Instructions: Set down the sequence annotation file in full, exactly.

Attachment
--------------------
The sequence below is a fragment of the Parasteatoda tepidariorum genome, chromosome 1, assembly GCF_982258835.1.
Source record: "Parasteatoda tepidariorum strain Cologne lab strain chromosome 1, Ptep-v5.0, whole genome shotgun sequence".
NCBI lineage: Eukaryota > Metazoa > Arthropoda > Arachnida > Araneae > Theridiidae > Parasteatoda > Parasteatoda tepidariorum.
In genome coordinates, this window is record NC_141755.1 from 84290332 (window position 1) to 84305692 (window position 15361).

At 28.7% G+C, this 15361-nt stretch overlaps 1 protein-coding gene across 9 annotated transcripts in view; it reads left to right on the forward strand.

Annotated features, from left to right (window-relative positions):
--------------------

The sequence below is a fragment of the Parasteatoda tepidariorum genome, chromosome 1, assembly GCF_982258835.1.
Source record: "Parasteatoda tepidariorum strain Cologne lab strain chromosome 1, Ptep-v5.0, whole genome shotgun sequence".
NCBI lineage: Eukaryota > Metazoa > Arthropoda > Arachnida > Araneae > Theridiidae > Parasteatoda > Parasteatoda tepidariorum.
In genome coordinates, this window is record NC_141755.1 from 84290332 (window position 1) to 84305692 (window position 15361).

At 28.7% G+C, this 15361-nt stretch overlaps 1 protein-coding gene across 9 annotated transcripts in view; it reads left to right on the forward strand.

Annotated features, from left to right (window-relative positions):